Education & Career Trends: How to use mindfulness correctly

5 min read

Edition: December 11th, 2021
Curated by the Knowledge Team of ICS Career GPS

Mindfulness is about active engagement with your thoughts and life’s challenges. (Image Credit: Getty)

The practice of mindfulness has benefits for students as well as the workforce. It helps with stress reduction, focus and self-awareness — even improves engagement and productivity. But according to a new study, many people are using it in the wrong way. 

Researchers at the University of Waterloo found that most laypeople confuse the mindfulness practices with passive acceptance of problems— a misconception, say scientists, as mindfulness actually involves actively engaging with life’s challenges. 

How to practise mindfulness correctly? 

  • Mindfulness is the practice of paying attention to what’s happening in the present moment, being aware of what you’re experiencing while you’re experiencing it and accepting without judgment whatever arises whether it is a thought, feeling or body sensation.
  • It involves both accepting and engaging with life’s challenges.
  • Many newcomers try to use mindfulness meditation to zone out, withdraw from and avoid life’s challenges or get rid of unpleasant thoughts.
  • But Mindfulness is an active engagement with your thoughts and life’s challenge — not a passive acceptance of them. It’s a tool to help you observe the habitual workings of your mind, how your thoughts create stress and how you can get them to relax.
  • The purpose of mindfulness is to focus on whatever happens as it arises in the here and now—the present moment—without judgment.
  • Although for many people that might not sound worth the time and energy, the results are powerful. The goal is to not have a goal — other than to recognise your pattern of latching on to negative, judgmental thoughts about your daily life, needing things to be different instead of accepting everything in the present just as it is.

Benefits of mindfulness

  • Studies show the way you pay attention in the present moment directly affects your mind, body and brain and your interpersonal relationships.
  • Scientists report that, when done correctly, practising mindfulness slows down your heart rate and brain wave patterns and boosts your immune system and cardiac functioning.
  • With regular mindfulness practices, you enjoy less stress, fewer health problems and a longer life and career trajectory.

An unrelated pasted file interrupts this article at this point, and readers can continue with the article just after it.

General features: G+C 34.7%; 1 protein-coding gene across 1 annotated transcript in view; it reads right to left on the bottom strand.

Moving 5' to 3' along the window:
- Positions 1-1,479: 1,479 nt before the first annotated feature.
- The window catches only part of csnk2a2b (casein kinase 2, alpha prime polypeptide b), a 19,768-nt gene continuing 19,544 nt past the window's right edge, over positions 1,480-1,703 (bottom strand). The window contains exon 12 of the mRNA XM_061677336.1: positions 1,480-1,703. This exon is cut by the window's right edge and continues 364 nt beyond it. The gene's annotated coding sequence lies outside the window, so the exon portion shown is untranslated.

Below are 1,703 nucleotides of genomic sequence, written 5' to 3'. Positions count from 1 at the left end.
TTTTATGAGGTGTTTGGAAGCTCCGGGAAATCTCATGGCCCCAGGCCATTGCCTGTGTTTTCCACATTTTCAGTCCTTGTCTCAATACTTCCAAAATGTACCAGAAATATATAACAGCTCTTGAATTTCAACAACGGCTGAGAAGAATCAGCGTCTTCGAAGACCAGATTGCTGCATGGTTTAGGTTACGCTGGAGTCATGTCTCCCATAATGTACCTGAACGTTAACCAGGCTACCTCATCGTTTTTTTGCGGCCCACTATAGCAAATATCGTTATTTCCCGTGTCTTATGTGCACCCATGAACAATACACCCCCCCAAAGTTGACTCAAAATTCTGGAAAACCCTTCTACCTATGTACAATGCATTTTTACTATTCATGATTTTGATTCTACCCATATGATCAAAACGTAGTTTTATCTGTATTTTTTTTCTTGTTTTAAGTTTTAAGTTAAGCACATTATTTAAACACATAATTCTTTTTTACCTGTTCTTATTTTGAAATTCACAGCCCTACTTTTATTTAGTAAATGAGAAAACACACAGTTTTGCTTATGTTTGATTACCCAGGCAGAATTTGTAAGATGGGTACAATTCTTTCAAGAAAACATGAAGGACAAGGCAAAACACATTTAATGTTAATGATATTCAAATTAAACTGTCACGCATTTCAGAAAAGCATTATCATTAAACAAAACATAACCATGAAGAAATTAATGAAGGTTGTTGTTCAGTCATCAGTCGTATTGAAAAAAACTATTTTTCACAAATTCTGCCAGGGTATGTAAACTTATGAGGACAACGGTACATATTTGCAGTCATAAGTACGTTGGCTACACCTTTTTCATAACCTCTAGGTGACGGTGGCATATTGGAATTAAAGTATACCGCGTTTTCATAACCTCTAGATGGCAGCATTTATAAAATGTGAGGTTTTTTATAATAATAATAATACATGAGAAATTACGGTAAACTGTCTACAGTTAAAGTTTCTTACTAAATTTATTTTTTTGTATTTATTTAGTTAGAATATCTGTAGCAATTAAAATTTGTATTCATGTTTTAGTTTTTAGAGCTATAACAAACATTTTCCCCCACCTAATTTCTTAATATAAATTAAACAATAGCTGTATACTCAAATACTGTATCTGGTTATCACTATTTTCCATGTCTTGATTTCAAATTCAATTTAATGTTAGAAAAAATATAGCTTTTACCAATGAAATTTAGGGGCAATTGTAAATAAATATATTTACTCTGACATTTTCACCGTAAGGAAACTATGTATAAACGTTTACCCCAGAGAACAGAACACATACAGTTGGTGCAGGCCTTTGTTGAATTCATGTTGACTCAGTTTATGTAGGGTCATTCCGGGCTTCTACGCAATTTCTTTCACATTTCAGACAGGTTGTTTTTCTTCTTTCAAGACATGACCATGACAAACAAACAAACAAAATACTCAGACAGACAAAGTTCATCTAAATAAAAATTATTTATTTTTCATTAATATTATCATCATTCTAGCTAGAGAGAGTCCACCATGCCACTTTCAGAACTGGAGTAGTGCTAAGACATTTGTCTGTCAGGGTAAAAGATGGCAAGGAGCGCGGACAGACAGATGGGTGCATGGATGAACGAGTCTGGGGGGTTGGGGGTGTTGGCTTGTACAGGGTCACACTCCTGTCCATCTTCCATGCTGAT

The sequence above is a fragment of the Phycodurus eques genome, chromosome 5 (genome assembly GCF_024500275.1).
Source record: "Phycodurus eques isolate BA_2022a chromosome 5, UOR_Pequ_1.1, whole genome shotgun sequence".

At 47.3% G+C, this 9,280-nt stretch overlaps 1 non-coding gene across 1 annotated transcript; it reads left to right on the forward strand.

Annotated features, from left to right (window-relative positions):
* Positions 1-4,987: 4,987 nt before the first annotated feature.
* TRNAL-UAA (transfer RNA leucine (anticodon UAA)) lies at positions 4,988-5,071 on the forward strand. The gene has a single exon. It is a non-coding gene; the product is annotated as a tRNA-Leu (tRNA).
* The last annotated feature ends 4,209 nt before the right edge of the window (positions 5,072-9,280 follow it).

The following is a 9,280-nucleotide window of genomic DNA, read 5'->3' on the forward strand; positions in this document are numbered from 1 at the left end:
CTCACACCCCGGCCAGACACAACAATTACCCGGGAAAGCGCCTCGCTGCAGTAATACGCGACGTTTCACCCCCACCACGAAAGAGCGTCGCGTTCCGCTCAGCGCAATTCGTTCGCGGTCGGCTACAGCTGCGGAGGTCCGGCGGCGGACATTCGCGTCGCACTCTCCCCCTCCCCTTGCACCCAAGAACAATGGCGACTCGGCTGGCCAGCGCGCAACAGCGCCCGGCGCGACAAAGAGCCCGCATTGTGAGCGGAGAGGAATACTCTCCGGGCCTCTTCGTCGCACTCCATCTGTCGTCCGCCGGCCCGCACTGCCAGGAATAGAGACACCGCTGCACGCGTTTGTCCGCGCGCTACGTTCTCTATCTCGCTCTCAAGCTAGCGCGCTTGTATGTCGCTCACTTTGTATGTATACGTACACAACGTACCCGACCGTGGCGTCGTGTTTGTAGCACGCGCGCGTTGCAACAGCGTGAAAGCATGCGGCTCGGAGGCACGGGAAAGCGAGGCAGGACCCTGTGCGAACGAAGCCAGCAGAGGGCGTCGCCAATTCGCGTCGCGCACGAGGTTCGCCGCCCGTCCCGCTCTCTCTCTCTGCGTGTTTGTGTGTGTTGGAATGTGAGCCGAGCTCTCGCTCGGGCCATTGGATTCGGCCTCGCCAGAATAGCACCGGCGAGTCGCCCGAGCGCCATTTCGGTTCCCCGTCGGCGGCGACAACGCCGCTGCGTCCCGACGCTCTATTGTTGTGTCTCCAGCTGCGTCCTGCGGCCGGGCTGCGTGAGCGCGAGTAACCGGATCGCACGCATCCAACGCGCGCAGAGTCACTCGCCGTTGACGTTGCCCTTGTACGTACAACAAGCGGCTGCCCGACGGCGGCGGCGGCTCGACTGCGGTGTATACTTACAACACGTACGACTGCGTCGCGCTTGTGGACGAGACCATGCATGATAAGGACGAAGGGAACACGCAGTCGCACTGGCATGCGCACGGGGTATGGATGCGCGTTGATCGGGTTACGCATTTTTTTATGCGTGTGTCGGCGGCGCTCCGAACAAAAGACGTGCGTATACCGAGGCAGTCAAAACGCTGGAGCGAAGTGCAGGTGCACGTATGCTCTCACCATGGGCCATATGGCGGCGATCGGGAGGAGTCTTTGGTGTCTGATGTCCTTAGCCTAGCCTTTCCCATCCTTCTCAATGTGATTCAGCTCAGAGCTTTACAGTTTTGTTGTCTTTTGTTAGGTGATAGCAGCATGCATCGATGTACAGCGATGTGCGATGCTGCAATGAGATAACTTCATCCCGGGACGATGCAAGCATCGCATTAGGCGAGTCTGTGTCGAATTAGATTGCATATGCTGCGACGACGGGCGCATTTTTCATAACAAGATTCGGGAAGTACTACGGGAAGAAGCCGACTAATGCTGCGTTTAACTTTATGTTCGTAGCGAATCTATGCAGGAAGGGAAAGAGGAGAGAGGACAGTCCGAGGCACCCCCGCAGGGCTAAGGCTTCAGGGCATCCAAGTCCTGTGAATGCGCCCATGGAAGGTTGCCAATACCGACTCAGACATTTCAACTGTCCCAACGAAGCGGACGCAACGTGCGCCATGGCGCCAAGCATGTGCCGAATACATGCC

The 5 A’s of mindfulness

You can neutralise job stress with mindfulness practices by applying the 5 A’s of mindfulness:

  1. Be Aware of your thoughts
  2. Observe and Acknowledge your thoughts on the inside
  3. Allow them to be there exactly as they are, without fighting or changing them
  4. Accept the thoughts and their reactions to the challenges that life brings
  5. Appreciate the thoughts for their intention to help you

Mindfulness meditation with your breath

  • One of the simplest and easiest forms of mindfulness meditation is to use your breath as a focal point.
  • The actual practice is realising your attention has strayed and bringing your mind back to your breath, linking your mind and body together in the present moment.
  • When you do this for three to five minutes, the practice keeps you more in the here and now as you move through daily work routines
  • Sit in a comfortable place with eyes closed. Breathing in through your nose and out through the mouth, focus on each inhalation and exhalation. Follow your breath through to a full cycle from the beginning when the lungs are full back down to when they’re empty. Then start over again. 
  • As you stay with this cycle, mindfully watching your breath, thoughts arise in the form of judgment: wondering if you’re doing it right, thinking about deadlines and job tasks you have to do later, debating if it’s worth your time. Don’t try to get rid of the thoughts.
  • If your mind gets caught in a chain of thoughts, once you’re aware, gently step out of the thought stream and come back to the sensations of your breath.
  • After five minutes or more, open your eyes and notice how much calmer and more connected you are to the present moment.

Other helpful tips

Consider some of the following steps to slow your pace and bring gentle awareness to your thoughts and feelings:

  • Set aside time to eat slower instead of “the three g’s”: gobble, gulp and go.
  • Avoid eating and working while walking, driving or on the run.
  • Give yourself time cushions between appointments during the day.
  • Do one activity at a time, bringing all of your attention to each one.
  • Delegate and prioritise job tasks and eliminate the least important ones.
  • Take Microbreaks throughout your workday to reset your brain and recharge your batteries.


Have you checked out yesterday’s blog yet?

Education Trends: Planning to send your child abroad to study? Here’s the checklist.

(Disclaimer: The opinions expressed in the article mentioned above are those of the author(s). They do not purport to reflect the opinions or views of ICS Career GPS or its staff.)

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